What is Juneteenth?
Juneteenth, also known as Jubilee Day, is the oldest nationally celebrated commemoration of the ending of slavery in the United States. From its Galveston, Texas origin in 1865, the observance of June 19th as the African American Emancipation Day has spread across the United States and beyond. Today, Juneteenth commemorates African American freedom and emphasizes education and achievement. It is a day, a week, and in some areas a month marked with celebrations, guest speakers, picnics and family gatherings. It is a time for reflection and rejoicing. It is a time for assessment, self-improvement and for planning the future. Its growing popularity signifies a level of maturity and dignity in America long overdue. In cities across the country, people of all races, nationalities and religions are joining hands to truthfully acknowledge a period in our history that shaped and continues to influence our society today. Sensitized to the conditions and experiences of others, only then can we make significant and lasting improvements in our society.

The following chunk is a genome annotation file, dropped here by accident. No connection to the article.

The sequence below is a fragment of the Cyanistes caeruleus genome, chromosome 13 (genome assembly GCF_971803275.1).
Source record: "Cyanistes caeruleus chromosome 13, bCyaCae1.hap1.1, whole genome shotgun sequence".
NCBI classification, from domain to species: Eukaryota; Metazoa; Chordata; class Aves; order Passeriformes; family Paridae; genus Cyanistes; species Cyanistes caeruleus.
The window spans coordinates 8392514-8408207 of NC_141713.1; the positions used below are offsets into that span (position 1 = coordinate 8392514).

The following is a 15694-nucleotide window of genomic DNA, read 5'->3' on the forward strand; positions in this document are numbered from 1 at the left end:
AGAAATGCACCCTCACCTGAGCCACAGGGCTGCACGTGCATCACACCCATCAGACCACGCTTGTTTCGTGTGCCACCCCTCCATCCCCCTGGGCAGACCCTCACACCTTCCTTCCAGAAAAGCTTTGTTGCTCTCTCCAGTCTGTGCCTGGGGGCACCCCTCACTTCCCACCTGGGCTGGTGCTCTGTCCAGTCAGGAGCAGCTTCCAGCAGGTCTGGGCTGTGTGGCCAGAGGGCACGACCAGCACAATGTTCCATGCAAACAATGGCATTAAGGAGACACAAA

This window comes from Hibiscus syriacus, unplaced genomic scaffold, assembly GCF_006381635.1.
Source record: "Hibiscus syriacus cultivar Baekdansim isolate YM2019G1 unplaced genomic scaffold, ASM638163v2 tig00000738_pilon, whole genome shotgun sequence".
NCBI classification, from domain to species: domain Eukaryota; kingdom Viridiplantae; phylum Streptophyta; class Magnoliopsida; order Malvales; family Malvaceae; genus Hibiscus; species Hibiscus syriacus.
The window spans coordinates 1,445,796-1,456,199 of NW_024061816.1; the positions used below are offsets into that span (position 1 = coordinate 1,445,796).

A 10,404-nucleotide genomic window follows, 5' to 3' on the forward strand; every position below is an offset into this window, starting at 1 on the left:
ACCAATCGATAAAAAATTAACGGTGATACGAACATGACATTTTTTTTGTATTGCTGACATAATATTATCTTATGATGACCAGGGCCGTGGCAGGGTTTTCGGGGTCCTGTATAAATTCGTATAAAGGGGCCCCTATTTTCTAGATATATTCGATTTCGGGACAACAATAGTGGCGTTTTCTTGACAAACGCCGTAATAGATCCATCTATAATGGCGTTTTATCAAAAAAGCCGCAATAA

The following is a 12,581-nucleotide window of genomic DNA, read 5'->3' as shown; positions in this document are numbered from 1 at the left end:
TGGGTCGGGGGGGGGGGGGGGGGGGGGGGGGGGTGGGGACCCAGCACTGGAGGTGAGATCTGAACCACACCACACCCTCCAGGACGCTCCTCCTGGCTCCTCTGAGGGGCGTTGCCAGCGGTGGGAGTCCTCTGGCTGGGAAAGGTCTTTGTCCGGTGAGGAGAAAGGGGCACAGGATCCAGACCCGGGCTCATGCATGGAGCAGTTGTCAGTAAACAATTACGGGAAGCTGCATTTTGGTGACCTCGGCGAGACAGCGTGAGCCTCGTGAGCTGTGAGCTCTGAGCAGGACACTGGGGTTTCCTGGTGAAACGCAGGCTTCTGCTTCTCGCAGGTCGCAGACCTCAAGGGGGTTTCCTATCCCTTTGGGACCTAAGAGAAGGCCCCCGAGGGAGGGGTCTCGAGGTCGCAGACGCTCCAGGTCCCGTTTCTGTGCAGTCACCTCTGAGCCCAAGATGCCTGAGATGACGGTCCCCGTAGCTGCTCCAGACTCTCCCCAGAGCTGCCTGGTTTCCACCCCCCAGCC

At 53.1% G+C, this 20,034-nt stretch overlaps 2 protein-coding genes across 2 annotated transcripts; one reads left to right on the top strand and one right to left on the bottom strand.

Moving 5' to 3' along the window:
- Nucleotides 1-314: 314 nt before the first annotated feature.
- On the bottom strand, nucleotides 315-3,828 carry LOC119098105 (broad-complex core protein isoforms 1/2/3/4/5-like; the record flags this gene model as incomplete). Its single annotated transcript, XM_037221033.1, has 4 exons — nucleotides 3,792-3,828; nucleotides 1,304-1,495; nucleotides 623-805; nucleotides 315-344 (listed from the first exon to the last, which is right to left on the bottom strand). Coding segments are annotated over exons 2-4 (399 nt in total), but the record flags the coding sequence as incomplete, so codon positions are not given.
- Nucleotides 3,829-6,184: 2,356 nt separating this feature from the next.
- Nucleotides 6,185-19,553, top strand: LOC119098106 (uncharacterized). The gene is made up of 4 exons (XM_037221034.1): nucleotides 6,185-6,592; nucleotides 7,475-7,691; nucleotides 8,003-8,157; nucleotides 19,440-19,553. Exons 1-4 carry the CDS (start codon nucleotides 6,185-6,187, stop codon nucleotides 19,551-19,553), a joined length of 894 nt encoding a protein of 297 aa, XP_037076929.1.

Tonya Thames-Taylor is an Associate Professor of American History, founding director of the African American Studies Program, and member of the Executive Committee of the Frederick Douglass Institute at West Chester University in West Chester PA. She is a specialist in the 19th and 20th centuries. Her research focuses on gender, race, human rights, and Southern histories. She has received numerous fellowships and grants. She is a National Endowment for the Humanities(NEH) Summer Institute Fellow (Summer 2014, Jackson State University) and the Christian R. and Mary F. Lindback Foundation Recipient (2006—2008). She served as a Pennsylvania Live and Learn Scholar for the Pennsylvania Humanities Council. For more information on the Black jockeys of the Kentucky Derby that Dr. thames taylor discussed, click here.